Now, as we begin the unlock process, these committees will take the decision on how they plan on opening their areas. The people in villages have to take ownership, the government alone cannot do this. Covid-appropriate behaviour has to be followed by people and these committees have been and will continue to educate people about it. The fact is that the virus is here to stay, and if we don’t take precautions, there will be a third wave.
RAVISH TIWARI: Were the Central government’s measures in handling the second wave of the pandemic found wanting?
I have to thank the Prime Minister… On the very first day that the issue of oxygen shortage was discussed, Air Force aircraft were ready in Bhopal. The next day, the planes were in Gwalior, Indore and Jabalpur to take away empty oxygen tankers. The day after, oxygen trains brought filled tankers. We were concerned about oxygen but there was no problem in Madhya Pradesh. The Prime Minister gave us his full support. The Defence Minister gave us his support. Madhya Pradesh should look after its needs… but we also got complete support from the Centre. I have seen many prime ministers, but Modiji is the only prime minister who speaks to you immediately or calls you back in less than five minutes and tries to address your concerns. I agree that there was a problem but it would be wrong to say that the Centre didn’t support us.
LIZ MATHEW: But why then is the BJP-led government at the Centre facing so much public anger over its handling of the second wave?
There is no such anger in the public. There was a problem, people faced difficulties, but both the Central and state government made efforts at their levels to battle the pandemic. In large parts of the country, the situation is now under control, barring some states in the South, where too the numbers are decreasing.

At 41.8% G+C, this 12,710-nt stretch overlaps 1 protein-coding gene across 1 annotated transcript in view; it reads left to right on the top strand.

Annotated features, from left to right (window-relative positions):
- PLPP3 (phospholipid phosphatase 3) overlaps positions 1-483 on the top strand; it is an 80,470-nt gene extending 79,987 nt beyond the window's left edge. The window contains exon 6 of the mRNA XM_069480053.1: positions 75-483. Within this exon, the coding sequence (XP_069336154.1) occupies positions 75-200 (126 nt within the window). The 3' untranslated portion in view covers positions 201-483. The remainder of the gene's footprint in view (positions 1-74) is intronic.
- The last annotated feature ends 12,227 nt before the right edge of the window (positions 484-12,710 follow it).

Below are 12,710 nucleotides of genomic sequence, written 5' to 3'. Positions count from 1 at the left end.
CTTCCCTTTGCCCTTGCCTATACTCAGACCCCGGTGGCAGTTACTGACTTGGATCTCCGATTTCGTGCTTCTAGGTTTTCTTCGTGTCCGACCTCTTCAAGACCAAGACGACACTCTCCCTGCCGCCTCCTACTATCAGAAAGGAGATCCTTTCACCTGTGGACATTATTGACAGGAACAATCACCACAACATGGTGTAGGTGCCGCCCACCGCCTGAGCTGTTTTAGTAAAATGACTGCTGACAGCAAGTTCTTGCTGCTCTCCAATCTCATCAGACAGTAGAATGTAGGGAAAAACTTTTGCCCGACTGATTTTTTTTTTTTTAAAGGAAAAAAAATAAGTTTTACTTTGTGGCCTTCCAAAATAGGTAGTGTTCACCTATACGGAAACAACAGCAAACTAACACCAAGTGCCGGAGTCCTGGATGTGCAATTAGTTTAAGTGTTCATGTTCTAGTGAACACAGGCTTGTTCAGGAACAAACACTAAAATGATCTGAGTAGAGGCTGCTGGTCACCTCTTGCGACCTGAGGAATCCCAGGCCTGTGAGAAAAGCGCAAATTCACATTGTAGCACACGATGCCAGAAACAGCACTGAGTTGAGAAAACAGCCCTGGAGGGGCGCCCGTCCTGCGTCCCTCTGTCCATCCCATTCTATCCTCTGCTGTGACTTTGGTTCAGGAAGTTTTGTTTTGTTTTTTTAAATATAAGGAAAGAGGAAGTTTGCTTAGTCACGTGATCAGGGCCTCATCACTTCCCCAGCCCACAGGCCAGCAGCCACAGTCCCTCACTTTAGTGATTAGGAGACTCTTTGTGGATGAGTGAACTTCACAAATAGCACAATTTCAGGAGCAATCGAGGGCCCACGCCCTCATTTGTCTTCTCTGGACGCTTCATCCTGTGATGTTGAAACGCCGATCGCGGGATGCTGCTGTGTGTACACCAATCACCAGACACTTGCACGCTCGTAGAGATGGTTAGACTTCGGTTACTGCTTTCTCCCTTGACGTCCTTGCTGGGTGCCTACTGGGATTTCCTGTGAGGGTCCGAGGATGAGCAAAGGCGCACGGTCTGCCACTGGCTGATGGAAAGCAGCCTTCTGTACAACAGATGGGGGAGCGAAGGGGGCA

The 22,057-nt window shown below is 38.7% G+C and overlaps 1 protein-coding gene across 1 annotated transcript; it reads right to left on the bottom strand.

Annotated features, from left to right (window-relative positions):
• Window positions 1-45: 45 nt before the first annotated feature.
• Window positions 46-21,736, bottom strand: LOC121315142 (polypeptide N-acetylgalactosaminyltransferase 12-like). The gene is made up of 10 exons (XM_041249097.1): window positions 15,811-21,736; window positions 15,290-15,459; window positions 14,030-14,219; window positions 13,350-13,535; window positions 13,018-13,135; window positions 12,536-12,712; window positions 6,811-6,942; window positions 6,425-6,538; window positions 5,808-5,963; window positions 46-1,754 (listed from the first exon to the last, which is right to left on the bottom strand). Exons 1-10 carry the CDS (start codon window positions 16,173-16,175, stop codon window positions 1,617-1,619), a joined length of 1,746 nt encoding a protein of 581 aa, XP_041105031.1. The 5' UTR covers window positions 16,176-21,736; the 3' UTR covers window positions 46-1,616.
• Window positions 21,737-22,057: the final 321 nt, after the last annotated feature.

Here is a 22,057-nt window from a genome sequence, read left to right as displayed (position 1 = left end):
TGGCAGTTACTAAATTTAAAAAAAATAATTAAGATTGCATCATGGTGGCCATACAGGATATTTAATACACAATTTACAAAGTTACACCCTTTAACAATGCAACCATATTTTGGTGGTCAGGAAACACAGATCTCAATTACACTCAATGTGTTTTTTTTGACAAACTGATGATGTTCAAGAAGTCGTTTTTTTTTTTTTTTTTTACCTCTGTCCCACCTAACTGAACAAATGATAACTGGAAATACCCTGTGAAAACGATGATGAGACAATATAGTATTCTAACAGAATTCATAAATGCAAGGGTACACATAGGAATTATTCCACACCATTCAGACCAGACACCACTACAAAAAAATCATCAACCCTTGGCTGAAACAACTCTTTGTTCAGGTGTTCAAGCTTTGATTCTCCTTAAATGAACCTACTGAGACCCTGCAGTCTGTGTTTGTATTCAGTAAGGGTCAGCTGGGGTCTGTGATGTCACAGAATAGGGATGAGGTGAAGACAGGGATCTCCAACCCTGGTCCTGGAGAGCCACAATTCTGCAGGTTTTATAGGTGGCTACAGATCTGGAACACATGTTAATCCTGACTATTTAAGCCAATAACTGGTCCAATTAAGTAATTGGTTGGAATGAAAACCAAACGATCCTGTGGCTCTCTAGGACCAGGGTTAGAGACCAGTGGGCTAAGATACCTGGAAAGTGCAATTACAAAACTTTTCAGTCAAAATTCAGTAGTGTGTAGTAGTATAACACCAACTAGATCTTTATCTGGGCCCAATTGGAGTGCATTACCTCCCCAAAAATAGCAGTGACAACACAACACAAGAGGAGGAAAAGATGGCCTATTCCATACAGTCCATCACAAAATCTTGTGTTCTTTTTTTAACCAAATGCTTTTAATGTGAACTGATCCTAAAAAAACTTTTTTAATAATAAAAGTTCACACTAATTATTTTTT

There is a section in the country which does not like the popularity of the Prime Minister or the way he works, and they don’t spare any opportunity to defame the Central government and the BJP. This section is using the pandemic too for this purpose. And there are so many lies… The other day I saw Kamal Nath’s statement, where he said he had recently gone to (Congress leader) Ramchandra Agarwal’s home and that he had died after taking a fake remdesivir injection… How could he have told him this after his death? There is a limit to spreading lies! So there are many powers who are against the thinking of the BJP and PM Modi is an eyesore for them… These anti-BJP forces are trying to create this narrative. The Prime Minister and Central government have done their best in handling the pandemic.
LIZ MATHEW: So the anger of families who have lost their loved ones, the reports in national and international media about the death toll, are all part of the narrative set by the Opposition?
When a pandemic of such a large scale strikes, there are bound to be problems. But the government has tried to do its best to deal with the pandemic. The anti-BJP forces are trying to use this pandemic to set a wrong narrative… But we are doing all we can to serve the people.
RAVISH TIWARI: You campaigned for polls in Assam and Bengal and the Prime Minister was campaigning too. Last year, when the daily cases crossed the 1-lakh mark, the PM addressed the nation several times. In the second wave, even when the daily cases increased by four times that number, there was no such attempt to reach out, which made many believe that the government was more concerned about winning polls than saving lives.